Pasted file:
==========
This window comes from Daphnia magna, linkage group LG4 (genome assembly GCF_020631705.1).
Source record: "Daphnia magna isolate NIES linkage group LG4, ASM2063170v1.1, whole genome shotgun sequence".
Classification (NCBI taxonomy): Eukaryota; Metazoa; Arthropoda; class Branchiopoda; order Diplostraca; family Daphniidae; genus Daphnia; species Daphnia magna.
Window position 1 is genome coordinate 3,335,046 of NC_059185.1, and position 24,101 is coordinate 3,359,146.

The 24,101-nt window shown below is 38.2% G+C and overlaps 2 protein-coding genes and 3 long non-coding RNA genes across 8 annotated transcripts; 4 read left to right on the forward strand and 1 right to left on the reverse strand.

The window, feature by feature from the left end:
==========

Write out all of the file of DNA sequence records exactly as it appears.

This window comes from Daphnia magna, linkage group LG4 (genome assembly GCF_020631705.1).
Source record: "Daphnia magna isolate NIES linkage group LG4, ASM2063170v1.1, whole genome shotgun sequence".
Classification (NCBI taxonomy): Eukaryota; Metazoa; Arthropoda; class Branchiopoda; order Diplostraca; family Daphniidae; genus Daphnia; species Daphnia magna.
Window position 1 is genome coordinate 3,335,046 of NC_059185.1, and position 24,101 is coordinate 3,359,146.

The 24,101-nt window shown below is 38.2% G+C and overlaps 2 protein-coding genes and 3 long non-coding RNA genes across 8 annotated transcripts; 4 read left to right on the forward strand and 1 right to left on the reverse strand.

The window, feature by feature from the left end: